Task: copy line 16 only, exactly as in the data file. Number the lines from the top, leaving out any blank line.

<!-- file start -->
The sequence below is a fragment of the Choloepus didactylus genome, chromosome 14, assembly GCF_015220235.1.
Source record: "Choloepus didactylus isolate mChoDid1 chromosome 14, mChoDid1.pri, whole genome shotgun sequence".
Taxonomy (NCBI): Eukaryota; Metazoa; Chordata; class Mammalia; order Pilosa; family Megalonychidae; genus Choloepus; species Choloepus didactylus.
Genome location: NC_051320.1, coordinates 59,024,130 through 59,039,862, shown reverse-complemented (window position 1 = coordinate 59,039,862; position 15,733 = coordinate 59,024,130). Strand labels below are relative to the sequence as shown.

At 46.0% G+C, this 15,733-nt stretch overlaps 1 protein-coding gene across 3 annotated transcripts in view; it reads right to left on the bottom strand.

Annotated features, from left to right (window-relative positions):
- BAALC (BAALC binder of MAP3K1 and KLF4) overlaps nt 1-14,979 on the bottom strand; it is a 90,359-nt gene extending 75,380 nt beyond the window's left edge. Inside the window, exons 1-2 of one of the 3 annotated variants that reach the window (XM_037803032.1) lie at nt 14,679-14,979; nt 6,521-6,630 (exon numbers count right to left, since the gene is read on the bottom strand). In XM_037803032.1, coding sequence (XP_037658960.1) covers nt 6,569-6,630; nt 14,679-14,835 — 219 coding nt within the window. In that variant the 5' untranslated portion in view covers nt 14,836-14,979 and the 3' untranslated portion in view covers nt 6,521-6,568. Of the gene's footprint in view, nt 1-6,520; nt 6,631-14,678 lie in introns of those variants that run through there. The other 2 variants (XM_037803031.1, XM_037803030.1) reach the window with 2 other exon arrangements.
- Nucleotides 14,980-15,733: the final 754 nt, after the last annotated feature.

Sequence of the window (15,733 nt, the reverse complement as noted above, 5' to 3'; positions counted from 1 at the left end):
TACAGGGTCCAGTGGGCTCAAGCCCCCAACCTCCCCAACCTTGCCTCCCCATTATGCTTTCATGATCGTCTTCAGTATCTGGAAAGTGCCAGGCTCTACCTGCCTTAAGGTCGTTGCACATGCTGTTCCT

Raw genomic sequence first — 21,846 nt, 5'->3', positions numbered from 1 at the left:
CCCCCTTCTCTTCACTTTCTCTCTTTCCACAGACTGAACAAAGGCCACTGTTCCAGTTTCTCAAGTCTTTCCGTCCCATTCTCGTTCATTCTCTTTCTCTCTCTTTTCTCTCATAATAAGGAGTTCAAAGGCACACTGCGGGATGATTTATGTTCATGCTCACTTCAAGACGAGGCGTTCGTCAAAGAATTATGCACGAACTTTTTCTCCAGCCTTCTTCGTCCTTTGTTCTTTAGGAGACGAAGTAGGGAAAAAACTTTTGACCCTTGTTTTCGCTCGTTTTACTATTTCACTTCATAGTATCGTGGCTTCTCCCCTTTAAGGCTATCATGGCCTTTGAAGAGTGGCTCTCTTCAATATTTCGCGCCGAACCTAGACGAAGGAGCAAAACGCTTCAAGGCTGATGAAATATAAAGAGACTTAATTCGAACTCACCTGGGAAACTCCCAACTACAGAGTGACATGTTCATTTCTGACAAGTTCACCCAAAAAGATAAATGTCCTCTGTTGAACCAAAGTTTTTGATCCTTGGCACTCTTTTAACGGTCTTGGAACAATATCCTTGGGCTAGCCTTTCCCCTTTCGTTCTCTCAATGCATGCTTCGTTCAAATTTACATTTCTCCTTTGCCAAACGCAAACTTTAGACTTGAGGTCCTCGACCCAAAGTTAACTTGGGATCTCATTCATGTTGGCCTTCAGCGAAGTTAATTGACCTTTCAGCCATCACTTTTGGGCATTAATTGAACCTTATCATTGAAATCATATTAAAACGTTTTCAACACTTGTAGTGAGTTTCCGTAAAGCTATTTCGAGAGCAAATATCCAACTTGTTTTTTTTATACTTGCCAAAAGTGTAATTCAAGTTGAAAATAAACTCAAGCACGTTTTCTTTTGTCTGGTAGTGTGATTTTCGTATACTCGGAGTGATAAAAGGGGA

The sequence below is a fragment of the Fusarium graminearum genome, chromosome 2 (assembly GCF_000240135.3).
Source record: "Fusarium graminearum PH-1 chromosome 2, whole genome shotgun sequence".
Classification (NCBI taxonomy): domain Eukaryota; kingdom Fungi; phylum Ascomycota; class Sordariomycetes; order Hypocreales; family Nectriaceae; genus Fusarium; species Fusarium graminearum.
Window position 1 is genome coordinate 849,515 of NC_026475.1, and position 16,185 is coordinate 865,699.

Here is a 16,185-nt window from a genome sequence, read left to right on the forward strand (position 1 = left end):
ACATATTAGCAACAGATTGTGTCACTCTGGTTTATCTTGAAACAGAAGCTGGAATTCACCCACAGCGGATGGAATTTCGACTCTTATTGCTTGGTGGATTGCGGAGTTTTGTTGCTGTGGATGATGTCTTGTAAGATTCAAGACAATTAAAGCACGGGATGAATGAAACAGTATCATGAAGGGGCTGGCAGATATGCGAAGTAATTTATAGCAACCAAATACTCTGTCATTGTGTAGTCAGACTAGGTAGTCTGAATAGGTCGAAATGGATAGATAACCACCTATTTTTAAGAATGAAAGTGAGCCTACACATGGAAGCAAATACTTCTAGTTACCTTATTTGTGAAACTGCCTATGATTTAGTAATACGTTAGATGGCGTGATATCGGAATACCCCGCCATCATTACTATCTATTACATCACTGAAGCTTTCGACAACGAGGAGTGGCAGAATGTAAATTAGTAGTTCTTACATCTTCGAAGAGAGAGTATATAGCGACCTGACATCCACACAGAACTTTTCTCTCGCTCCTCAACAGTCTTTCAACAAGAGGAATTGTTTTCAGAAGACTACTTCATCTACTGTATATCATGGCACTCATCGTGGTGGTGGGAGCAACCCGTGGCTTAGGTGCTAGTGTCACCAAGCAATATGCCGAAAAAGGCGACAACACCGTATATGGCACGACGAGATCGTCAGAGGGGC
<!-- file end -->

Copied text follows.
Window position 1 is genome coordinate 849,515 of NC_026475.1, and position 16,185 is coordinate 865,699.